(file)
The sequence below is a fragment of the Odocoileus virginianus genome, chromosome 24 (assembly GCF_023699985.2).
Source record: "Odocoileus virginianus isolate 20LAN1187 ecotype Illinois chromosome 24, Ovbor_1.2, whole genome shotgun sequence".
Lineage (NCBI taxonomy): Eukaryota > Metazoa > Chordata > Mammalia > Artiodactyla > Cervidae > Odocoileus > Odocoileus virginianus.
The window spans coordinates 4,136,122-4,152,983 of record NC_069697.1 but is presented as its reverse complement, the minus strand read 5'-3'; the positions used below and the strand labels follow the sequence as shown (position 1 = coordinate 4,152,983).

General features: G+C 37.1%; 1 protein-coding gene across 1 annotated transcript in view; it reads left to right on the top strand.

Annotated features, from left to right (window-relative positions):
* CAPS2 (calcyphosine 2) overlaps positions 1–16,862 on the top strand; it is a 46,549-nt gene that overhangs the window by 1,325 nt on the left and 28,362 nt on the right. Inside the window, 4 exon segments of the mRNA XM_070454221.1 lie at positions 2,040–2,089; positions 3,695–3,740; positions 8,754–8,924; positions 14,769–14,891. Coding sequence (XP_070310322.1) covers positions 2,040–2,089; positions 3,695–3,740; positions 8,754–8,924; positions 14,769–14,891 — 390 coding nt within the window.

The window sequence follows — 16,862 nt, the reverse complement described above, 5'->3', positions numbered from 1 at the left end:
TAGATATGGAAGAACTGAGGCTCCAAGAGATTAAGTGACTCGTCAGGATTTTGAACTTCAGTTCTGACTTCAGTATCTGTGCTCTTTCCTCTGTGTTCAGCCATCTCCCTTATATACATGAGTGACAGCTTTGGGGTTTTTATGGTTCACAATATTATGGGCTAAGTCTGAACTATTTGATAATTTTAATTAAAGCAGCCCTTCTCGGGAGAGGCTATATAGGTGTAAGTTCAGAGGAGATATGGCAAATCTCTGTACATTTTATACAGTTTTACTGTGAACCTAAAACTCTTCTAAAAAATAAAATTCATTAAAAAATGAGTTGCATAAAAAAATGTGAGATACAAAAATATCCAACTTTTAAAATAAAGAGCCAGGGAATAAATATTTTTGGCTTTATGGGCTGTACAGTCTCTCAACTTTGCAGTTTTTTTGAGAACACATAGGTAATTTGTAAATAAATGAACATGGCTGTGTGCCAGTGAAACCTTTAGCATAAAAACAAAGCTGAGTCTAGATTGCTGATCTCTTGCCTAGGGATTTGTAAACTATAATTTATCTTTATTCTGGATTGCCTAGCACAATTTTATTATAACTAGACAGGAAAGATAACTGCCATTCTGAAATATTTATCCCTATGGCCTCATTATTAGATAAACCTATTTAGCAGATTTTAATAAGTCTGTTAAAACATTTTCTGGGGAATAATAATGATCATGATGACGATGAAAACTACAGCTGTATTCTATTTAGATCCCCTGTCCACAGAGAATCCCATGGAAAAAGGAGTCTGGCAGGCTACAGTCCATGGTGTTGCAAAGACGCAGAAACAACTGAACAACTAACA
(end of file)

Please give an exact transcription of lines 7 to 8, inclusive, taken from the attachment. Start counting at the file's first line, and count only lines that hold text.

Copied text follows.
* CAPS2 (calcyphosine 2) overlaps positions 1–16,862 on the top strand; it is a 46,549-nt gene that overhangs the window by 1,325 nt on the left and 28,362 nt on the right. Inside the window, 4 exon segments of the mRNA XM_070454221.1 lie at positions 2,040–2,089; positions 3,695–3,740; positions 8,754–8,924; positions 14,769–14,891. Coding sequence (XP_070310322.1) covers positions 2,040–2,089; positions 3,695–3,740; positions 8,754–8,924; positions 14,769–14,891 — 390 coding nt within the window.

The window sequence follows — 16,862 nt, the reverse complement described above, 5'->3', positions numbered from 1 at the left end: